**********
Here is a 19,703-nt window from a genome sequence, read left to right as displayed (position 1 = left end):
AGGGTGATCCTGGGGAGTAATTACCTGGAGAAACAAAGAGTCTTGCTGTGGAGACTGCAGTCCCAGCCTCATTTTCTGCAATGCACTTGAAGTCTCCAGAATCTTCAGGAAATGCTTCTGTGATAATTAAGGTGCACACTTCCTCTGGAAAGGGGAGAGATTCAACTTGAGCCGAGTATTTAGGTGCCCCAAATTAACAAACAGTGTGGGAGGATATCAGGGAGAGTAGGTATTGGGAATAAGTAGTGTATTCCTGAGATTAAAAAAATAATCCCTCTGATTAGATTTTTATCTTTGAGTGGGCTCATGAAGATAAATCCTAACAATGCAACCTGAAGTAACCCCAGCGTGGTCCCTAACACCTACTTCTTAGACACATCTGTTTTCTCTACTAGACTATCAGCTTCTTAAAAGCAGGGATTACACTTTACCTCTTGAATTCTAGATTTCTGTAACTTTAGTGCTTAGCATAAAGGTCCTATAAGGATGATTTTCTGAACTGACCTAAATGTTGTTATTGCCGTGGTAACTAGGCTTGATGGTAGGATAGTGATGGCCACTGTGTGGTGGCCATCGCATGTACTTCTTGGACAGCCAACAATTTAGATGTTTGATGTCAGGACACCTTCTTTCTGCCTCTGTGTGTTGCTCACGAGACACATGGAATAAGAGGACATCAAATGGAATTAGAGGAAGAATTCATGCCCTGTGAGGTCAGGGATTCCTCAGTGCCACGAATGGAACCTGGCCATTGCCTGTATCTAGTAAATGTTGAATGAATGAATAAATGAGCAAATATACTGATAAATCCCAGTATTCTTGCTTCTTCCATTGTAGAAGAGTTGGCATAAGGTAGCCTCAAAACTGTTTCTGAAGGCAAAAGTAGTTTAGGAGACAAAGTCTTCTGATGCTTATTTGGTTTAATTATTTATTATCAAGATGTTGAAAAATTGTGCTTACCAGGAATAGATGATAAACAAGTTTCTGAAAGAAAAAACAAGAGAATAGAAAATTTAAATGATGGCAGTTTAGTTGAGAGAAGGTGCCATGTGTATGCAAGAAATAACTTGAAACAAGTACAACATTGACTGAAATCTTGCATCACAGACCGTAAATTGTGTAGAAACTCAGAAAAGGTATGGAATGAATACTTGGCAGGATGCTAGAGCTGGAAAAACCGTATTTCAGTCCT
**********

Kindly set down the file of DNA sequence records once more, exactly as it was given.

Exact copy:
Here is a 19,703-nt window from a genome sequence, read left to right as displayed (position 1 = left end):
AGGGTGATCCTGGGGAGTAATTACCTGGAGAAACAAAGAGTCTTGCTGTGGAGACTGCAGTCCCAGCCTCATTTTCTGCAATGCACTTGAAGTCTCCAGAATCTTCAGGAAATGCTTCTGTGATAATTAAGGTGCACACTTCCTCTGGAAAGGGGAGAGATTCAACTTGAGCCGAGTATTTAGGTGCCCCAAATTAACAAACAGTGTGGGAGGATATCAGGGAGAGTAGGTATTGGGAATAAGTAGTGTATTCCTGAGATTAAAAAAATAATCCCTCTGATTAGATTTTTATCTTTGAGTGGGCTCATGAAGATAAATCCTAACAATGCAACCTGAAGTAACCCCAGCGTGGTCCCTAACACCTACTTCTTAGACACATCTGTTTTCTCTACTAGACTATCAGCTTCTTAAAAGCAGGGATTACACTTTACCTCTTGAATTCTAGATTTCTGTAACTTTAGTGCTTAGCATAAAGGTCCTATAAGGATGATTTTCTGAACTGACCTAAATGTTGTTATTGCCGTGGTAACTAGGCTTGATGGTAGGATAGTGATGGCCACTGTGTGGTGGCCATCGCATGTACTTCTTGGACAGCCAACAATTTAGATGTTTGATGTCAGGACACCTTCTTTCTGCCTCTGTGTGTTGCTCACGAGACACATGGAATAAGAGGACATCAAATGGAATTAGAGGAAGAATTCATGCCCTGTGAGGTCAGGGATTCCTCAGTGCCACGAATGGAACCTGGCCATTGCCTGTATCTAGTAAATGTTGAATGAATGAATAAATGAGCAAATATACTGATAAATCCCAGTATTCTTGCTTCTTCCATTGTAGAAGAGTTGGCATAAGGTAGCCTCAAAACTGTTTCTGAAGGCAAAAGTAGTTTAGGAGACAAAGTCTTCTGATGCTTATTTGGTTTAATTATTTATTATCAAGATGTTGAAAAATTGTGCTTACCAGGAATAGATGATAAACAAGTTTCTGAAAGAAAAAACAAGAGAATAGAAAATTTAAATGATGGCAGTTTAGTTGAGAGAAGGTGCCATGTGTATGCAAGAAATAACTTGAAACAAGTACAACATTGACTGAAATCTTGCATCACAGACCGTAAATTGTGTAGAAACTCAGAAAAGGTATGGAATGAATACTTGGCAGGATGCTAGAGCTGGAAAAACCGTATTTCAGTCCT